Don Corleone's response is at once firm, humble and filled with wisdom. He understands the attractions of aggiornamento, as presented by Bonasera, but also explains that the project was always going to fail. There is nothing frivolous in his assertion but more an exercise in economy and common sense. All this from a fictional gangster.

gemoftheocean said...

But Fr. Ray, who is still standing? The Anglicans are on a downward spiral, and the Lutherans? Hardly a major player on the world scene. This. Too. Shall. Pass.

pascal788 said...

Pope Francis does not behave like a Catholic. Did he not say that God is not a Catholic. Well he is trying to confuse us.
Did he not tell a concubine (phone call from Argentina)that she could go to Holy Communion?
Is this how a Pope should behave? He just seems like a successful cleric who has landed the top job and he loves it.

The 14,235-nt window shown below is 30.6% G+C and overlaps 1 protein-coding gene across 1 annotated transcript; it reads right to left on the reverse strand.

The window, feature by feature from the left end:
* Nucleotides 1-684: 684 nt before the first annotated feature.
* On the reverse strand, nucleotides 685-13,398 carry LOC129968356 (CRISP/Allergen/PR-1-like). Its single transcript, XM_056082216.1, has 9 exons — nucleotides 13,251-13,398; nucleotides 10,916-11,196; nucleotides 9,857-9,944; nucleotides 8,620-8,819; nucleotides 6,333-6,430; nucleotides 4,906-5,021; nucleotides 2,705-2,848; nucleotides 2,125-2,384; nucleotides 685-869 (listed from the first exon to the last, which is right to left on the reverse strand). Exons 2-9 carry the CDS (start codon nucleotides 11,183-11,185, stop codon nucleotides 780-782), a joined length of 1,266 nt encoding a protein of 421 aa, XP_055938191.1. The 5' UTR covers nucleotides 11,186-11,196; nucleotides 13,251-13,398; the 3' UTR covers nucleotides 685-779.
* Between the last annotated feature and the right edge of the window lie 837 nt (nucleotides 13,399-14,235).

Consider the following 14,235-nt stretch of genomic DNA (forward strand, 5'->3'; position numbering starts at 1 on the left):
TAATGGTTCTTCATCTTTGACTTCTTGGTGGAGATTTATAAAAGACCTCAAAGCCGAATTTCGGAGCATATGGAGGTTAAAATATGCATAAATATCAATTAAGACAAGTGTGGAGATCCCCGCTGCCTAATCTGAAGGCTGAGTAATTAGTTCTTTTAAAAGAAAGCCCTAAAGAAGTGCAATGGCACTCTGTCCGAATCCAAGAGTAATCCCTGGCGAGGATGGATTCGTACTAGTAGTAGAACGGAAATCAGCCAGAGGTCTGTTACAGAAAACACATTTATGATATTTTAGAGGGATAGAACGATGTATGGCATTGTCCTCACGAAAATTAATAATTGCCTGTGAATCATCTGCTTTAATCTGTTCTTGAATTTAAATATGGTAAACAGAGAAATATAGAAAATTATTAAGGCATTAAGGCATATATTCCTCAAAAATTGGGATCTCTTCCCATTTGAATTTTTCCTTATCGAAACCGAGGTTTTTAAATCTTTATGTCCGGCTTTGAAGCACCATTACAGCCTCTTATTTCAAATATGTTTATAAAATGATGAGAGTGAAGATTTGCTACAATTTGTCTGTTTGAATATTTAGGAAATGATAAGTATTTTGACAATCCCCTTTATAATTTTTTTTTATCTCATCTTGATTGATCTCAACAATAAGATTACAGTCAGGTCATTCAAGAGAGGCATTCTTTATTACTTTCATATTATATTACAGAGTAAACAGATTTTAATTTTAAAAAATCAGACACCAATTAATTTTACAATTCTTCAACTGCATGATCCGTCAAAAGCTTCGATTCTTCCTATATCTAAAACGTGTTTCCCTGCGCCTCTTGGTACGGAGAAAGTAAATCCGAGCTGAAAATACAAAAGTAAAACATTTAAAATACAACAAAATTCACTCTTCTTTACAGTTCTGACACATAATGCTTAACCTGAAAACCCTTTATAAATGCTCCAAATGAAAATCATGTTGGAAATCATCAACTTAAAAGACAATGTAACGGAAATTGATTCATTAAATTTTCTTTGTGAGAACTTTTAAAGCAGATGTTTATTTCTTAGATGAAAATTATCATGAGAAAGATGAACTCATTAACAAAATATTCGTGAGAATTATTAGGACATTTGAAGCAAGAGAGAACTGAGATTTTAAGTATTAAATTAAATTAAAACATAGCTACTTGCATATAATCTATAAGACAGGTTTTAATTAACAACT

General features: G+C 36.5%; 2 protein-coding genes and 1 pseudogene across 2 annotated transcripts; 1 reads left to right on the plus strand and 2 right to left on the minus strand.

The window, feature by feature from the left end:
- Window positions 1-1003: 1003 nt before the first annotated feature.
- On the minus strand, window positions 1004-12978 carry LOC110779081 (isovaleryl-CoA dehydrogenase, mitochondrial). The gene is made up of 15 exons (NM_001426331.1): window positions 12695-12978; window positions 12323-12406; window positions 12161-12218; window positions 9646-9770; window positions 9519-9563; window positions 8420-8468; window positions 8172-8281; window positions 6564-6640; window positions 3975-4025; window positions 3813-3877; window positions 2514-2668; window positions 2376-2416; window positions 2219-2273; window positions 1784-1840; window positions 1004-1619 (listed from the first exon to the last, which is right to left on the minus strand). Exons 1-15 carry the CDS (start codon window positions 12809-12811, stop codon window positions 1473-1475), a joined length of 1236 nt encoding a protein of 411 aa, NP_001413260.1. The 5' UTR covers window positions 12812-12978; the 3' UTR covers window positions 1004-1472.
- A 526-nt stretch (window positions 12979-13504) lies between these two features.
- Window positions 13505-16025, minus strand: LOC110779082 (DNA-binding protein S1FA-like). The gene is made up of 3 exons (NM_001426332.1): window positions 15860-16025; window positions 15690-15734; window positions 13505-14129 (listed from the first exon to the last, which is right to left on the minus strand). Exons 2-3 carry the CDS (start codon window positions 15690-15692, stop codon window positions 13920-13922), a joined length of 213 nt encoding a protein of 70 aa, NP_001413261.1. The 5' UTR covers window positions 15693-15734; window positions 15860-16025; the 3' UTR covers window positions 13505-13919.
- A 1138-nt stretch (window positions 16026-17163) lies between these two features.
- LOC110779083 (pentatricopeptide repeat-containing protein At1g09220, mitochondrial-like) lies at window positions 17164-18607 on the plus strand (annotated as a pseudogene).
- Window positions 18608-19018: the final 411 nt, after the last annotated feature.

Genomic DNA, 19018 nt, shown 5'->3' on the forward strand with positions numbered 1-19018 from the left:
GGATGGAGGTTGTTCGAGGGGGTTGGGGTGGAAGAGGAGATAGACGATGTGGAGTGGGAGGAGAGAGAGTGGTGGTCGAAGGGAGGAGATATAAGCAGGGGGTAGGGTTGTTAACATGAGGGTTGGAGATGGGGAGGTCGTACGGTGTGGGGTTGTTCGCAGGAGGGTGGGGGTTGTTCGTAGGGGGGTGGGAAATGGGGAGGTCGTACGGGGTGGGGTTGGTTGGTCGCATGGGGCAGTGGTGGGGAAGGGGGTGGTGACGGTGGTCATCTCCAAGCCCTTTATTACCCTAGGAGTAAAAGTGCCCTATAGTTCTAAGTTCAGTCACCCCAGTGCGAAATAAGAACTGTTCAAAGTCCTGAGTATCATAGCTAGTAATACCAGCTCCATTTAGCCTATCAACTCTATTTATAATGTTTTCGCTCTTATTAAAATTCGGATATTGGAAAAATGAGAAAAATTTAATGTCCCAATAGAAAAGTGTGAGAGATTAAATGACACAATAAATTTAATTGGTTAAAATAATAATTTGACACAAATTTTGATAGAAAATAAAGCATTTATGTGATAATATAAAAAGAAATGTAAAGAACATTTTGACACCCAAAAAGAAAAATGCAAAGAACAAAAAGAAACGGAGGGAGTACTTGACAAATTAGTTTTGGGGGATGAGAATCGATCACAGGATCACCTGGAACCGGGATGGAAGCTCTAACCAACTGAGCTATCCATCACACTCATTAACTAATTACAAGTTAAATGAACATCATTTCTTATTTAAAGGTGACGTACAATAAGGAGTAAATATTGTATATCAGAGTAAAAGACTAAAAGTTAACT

I feel happier going back in time to the SSPX. Here there is no confusion only stability and tradition.

Pelerin said...

Oh dear - that was a depressing post to come home to after having been 'on a high' attending the Rosary Procession in London today. The Oratory was packed as usual and it felt so good to be Catholic. Everyone sang and prayed with their hearts.

I overheard one man say to another who had not been in the Oratory before: 'It's just like Catholic churches used to be!' I wonder how it escaped wreckovation?

Damask Rose said...
This comment has been removed by a blog administrator.
Colin D. Corcoran, Jr. said...